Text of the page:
Rosie O’Donnell is responding to her former “View” co-host and sparring partner, Elisabeth Hasselbeck who described the comedian’s recent comments that she had a crush on her as “disturbing” and “offensive.”
The two “View” hosts, whose tenures overlapped during the 2006-2007 season, often battled over politics.
O’Donnell made headlines Monday for comments she made in “Ladies Who Punch: The Explosive Inside Story of ‘The View’” by Variety‘s New York Bureau Chief, Ramin Setoodeh, which was shared with the outlet. According to the excerpt, O’Donnell spoke of wanting to mentor her cohost and harboring “a little bit of a crush” that was “in no way sexualized.”
O’Donnell reiterated that stance on Twitter Tuesday, following appearances by Hasselbeck promoting her new book, “Point of View,” which details her asthma-attack-inducing firing from “The View” and her relationships with her co-hosts, though O’Donnell is unmentioned.
“hey eh – my crush on u was not sexual – sorry u got scared,” O’Donnell, who is openly lesbian, posted to social media, “surely u recall b4 it all went wrong.”
She added, “i never objectified u,” she continued, denying an accusation Hasselbeck made on airwaves, “i did find u fantastic – broadway shows – my pool -we were friends once god love ya kid – i always did”
The “Sleepless in Seattle” actress also retweeted a post that slammed Hasselbeck.
“Thank you @TheView for having Hasselcrack on today, it reminded me how much I can’t stand her,” the post shared by O’Donnell read. “Also, her homophobic rants about @Rosie we’re gross and completely careless on her part. Disappointed that the rest of the co-hosts didn’t step in to defend her.”
On Tuesday’s “View,” Hasselbeck said she respected O’Donnell “as a co-host and as a person in the office as I think it should happen in all workplaces.”
Hasselbeck, who played softball in college, also addressed O’Donnell’s theory that “there are not many, in my life, girls with such athletic talent on sports teams that are traditionally male that aren’t at least a little bit gay.”
Hasselbeck said it was “a lie” and “reckless” to ascribe sexuality to athleticism. “Just because you’re athletic doesn’t have anything to do with your sexual preference,” she said. “It just doesn’t.”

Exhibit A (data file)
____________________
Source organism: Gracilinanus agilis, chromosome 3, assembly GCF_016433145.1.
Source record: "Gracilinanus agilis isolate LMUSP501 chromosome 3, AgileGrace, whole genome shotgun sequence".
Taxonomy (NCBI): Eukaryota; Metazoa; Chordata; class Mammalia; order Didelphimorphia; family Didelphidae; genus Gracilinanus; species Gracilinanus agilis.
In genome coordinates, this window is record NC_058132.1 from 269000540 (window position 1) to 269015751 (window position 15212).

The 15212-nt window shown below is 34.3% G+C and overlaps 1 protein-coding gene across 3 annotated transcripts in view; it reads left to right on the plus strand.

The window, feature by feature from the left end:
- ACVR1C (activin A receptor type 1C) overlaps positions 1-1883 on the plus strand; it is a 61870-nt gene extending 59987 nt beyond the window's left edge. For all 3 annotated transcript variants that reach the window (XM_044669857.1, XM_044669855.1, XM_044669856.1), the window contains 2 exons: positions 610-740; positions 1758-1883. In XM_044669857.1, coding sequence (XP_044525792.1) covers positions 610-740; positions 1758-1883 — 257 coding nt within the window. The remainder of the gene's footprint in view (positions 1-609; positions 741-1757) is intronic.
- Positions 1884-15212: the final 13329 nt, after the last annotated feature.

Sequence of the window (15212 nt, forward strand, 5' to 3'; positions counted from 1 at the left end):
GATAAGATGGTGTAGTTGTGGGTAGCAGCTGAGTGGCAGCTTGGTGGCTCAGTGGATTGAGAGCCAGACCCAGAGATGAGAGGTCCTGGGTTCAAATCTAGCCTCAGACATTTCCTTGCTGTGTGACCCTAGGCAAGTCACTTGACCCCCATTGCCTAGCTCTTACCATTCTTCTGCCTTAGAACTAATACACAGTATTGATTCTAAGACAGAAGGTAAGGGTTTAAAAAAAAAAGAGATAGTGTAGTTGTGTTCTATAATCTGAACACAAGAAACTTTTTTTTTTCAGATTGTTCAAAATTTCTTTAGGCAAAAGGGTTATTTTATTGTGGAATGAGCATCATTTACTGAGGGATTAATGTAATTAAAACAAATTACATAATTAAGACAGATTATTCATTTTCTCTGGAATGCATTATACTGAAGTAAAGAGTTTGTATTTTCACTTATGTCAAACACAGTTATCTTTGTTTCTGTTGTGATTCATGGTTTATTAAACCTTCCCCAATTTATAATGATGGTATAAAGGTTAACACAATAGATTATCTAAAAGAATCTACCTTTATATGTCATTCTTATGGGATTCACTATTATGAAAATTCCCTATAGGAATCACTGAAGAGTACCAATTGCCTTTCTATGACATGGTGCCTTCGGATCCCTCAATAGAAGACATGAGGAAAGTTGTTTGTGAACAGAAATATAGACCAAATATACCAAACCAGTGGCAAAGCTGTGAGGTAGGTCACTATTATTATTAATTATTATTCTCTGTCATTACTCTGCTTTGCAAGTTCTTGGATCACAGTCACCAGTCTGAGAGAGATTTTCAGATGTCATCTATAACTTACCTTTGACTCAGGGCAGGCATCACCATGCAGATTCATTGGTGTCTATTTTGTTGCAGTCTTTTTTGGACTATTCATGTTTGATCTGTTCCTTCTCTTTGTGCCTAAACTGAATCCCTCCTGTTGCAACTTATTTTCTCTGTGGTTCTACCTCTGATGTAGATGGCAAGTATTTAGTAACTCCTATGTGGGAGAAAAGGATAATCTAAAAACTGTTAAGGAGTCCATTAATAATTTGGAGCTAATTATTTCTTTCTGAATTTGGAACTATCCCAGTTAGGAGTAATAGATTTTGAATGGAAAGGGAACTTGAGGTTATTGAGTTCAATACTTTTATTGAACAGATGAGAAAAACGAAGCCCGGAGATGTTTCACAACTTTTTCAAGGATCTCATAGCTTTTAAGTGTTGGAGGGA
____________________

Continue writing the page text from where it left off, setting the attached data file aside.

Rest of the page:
She also stopped by another show she used to host – “Fox & Friends” – where she was asked about O’Donnell’s remarks about her in “Ladies Who Punch.”
“So, I read that – I’d like to be able to say I didn’t, but I read that,” Hasselbeck said. “I immediately started praying, because I’m like, ‘How am I going to handle this?’ “
Hasselbeck said her reaction was to turn to God and “just (start) praying, and I pray now the Holy Spirit gives me the words to articulate this, but I think it can be addressed with both truth and grace.”
“I feel like the truth is, (with) what she said, if you took her words and you replaced Rosie for Ronald, there would be an objectification of women in the workplace,” the former “Survivor” contestant said. “That is disturbing and it’s wrong. Whether you’re a man or whether you’re a woman, and you’re objectifying women in the workplace, it’s wrong.”
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Speaking directly to O’Donnell, Hasselbeck added: “Rosie, I think it was disturbing to read those things, and it was offensive to me, but I forgive her. I totally forgive you, Rosie. I really hope that we can be at peace and that we can both hold our beliefs in one hand and hold each other’s hands in the other and still have a relationship that’s at peace.
“But, more than that, just like I would pray for my friends, I hope that she has the peace of God,” Hasselbeck continued. “‘Cause Rosie O’Donnell is still seen and known and loved by God, and I hope that she feels that and I hope that she can find, ultimately, the peace. Even more than I want to be at peace with her, I hope she finds that peace ’cause God wants that for her too.”
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